I have witnessed many so called "winners" in sport who have been champions in juniors and seniors who have actually struggled with normal life. For some reason whilst they and everyone around them was pursuing victory after victory, everyone forgot life away from sport was all about. I think parents can really help prevent this by not getting wrapped up in the 'bubble' of sport and simply remind their children that other things in life are more important.

On similar lines I would say it is important to know when to 'back off' and when to 'pick your battles' with youngsters. Getting your timing right is vital and often it's not what you say but how you say it. What tone of voice you use and what facial expression you have. Where you decide to make a point is important too. Do it in a place where they feel comfortable not in public or in the car maybe where they can feel trapped.

Overall, there is no set remedy or one way to parent. It’s like this with coaching, it is not a science. You try your best and sometimes you’re dammed if you do and dammed if you don’t but one must never give up learning. I know this as a father and as a coach.


What was refreshing speaking with David was that he hasn’t become bogged down in some of the modern terms and literature regarding parenting and sports. He is not trying to prove or disprove anything, just speaking his mind as he sees it. In many ways DP is a throwback coach and his views on sports parenting spring directly from personal experiences. His explanation of the “background” is a refreshingly simple way of summing up the nature and nurture debate; “Children need boundaries and love but also need space to be themselves, to grow into what they really are as individuals. You can’t, control that.” A father himself, he does not infer that this is an easy thing to achieve or that he has been successful at it himself but he does have a clear philosophy which I know from first hand he sticks by.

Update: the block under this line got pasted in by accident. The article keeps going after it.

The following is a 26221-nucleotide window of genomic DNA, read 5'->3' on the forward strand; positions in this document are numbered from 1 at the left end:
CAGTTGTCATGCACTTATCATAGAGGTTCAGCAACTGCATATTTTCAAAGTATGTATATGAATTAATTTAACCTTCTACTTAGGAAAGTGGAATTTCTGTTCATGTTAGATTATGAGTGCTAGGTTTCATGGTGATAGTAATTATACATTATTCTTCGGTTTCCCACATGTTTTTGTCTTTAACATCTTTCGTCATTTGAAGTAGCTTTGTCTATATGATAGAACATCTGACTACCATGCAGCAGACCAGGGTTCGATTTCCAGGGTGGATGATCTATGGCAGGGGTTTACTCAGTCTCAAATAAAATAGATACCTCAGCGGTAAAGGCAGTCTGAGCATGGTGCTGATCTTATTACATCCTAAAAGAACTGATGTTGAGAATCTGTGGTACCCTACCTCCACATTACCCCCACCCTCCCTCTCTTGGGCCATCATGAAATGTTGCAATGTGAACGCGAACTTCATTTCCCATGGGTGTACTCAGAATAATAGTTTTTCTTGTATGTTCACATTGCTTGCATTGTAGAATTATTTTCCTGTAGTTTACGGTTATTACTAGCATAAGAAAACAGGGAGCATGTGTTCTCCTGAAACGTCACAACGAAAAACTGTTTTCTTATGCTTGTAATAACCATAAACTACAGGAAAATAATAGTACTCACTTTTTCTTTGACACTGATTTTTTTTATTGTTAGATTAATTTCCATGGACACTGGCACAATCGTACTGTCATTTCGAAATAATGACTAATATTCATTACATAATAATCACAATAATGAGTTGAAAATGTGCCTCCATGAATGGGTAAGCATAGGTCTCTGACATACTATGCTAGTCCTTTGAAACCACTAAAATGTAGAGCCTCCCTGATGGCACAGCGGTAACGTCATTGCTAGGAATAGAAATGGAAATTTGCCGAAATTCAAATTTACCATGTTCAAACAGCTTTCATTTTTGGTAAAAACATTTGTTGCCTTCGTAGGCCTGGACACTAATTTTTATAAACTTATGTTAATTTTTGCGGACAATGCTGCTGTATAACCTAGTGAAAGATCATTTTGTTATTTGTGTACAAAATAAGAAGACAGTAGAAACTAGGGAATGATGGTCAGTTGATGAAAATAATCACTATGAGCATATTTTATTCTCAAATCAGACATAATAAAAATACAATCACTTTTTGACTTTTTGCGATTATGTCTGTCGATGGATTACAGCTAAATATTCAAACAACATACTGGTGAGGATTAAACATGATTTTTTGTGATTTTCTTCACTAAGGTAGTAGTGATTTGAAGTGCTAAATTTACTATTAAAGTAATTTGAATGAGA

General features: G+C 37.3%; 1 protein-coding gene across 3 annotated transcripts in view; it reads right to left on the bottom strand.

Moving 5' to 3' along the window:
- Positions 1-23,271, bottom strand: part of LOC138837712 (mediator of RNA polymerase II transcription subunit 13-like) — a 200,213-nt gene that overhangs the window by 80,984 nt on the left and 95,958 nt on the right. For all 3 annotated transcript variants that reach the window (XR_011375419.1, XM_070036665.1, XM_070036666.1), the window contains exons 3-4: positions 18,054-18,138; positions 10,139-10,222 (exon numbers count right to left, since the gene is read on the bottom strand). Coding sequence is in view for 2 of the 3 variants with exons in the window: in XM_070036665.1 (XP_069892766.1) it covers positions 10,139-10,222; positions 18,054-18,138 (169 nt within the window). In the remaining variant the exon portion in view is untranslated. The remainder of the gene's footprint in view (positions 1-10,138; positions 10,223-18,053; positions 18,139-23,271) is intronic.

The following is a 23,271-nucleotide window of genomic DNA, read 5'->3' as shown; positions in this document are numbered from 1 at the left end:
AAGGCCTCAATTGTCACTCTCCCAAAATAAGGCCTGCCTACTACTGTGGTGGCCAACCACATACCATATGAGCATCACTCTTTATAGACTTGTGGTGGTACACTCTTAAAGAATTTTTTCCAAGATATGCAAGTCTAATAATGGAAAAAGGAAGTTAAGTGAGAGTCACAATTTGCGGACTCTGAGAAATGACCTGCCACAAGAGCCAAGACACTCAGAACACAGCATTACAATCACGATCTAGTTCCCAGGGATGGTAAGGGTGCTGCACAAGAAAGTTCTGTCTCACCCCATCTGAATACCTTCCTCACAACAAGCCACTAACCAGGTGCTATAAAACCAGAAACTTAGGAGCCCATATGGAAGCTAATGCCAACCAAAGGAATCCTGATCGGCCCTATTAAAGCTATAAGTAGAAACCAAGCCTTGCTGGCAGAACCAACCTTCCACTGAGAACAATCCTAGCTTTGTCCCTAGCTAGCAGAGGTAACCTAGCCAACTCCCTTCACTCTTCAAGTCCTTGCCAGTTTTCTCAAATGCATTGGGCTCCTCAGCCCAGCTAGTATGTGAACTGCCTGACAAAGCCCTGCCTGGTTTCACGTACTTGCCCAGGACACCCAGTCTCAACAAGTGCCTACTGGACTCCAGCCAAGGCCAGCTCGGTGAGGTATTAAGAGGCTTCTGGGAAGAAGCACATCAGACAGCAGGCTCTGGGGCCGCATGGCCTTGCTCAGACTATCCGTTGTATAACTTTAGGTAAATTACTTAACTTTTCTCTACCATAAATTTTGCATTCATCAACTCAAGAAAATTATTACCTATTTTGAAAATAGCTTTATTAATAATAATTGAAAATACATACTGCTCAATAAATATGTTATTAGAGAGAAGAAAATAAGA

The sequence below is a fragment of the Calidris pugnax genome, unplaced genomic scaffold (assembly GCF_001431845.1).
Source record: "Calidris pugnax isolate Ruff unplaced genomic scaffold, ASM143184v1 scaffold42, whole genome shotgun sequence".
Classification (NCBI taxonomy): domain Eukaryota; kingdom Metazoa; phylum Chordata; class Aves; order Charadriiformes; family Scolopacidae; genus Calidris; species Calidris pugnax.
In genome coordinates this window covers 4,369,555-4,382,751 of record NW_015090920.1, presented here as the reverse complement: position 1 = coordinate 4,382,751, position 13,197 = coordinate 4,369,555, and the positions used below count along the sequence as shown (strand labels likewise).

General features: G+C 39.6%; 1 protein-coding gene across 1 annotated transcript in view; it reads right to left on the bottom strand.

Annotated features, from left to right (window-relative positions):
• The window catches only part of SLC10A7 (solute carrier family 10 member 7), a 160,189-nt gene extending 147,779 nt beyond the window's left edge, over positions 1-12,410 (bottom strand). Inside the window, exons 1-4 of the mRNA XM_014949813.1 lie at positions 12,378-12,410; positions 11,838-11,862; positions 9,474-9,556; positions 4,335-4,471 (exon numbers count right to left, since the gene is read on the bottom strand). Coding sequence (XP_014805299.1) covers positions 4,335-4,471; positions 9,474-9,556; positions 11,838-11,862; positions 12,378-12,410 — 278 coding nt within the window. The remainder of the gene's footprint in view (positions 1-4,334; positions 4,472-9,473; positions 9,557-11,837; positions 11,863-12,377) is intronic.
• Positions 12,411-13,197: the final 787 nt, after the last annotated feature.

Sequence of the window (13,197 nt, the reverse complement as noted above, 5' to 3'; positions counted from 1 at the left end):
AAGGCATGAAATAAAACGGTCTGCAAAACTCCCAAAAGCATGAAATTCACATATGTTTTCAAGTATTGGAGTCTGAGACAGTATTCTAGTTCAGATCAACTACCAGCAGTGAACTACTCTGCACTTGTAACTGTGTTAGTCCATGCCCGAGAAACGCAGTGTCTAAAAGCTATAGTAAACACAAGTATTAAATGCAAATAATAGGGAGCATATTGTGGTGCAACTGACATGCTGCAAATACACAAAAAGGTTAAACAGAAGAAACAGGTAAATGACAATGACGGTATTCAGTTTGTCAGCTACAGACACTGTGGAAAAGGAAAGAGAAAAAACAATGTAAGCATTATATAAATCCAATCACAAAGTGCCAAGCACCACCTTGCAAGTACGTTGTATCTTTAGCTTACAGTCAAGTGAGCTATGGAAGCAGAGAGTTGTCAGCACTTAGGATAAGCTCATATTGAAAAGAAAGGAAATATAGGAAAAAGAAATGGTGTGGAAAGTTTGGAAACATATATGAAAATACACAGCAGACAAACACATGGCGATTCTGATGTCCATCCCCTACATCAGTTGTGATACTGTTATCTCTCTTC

I thought that DP viewed winning in life as more important than merely winning in the sports arena. “How can you be a winner if you are a prat and cannot be a good person?” is the type of question David would ask. In Squash coaching David believes very much that if you work on getting the solid basics of movement and rhythm then the rest will open up naturally and this is exactly how he sees the role of parenting. Provide him a rounded, responsible and respectful person who has independent thinking qualities and there is a chance that player can deal with improvement and competition at higher levels. If the person arrives unsure, unable to think for themselves and too desperate for success then there will be significant problems.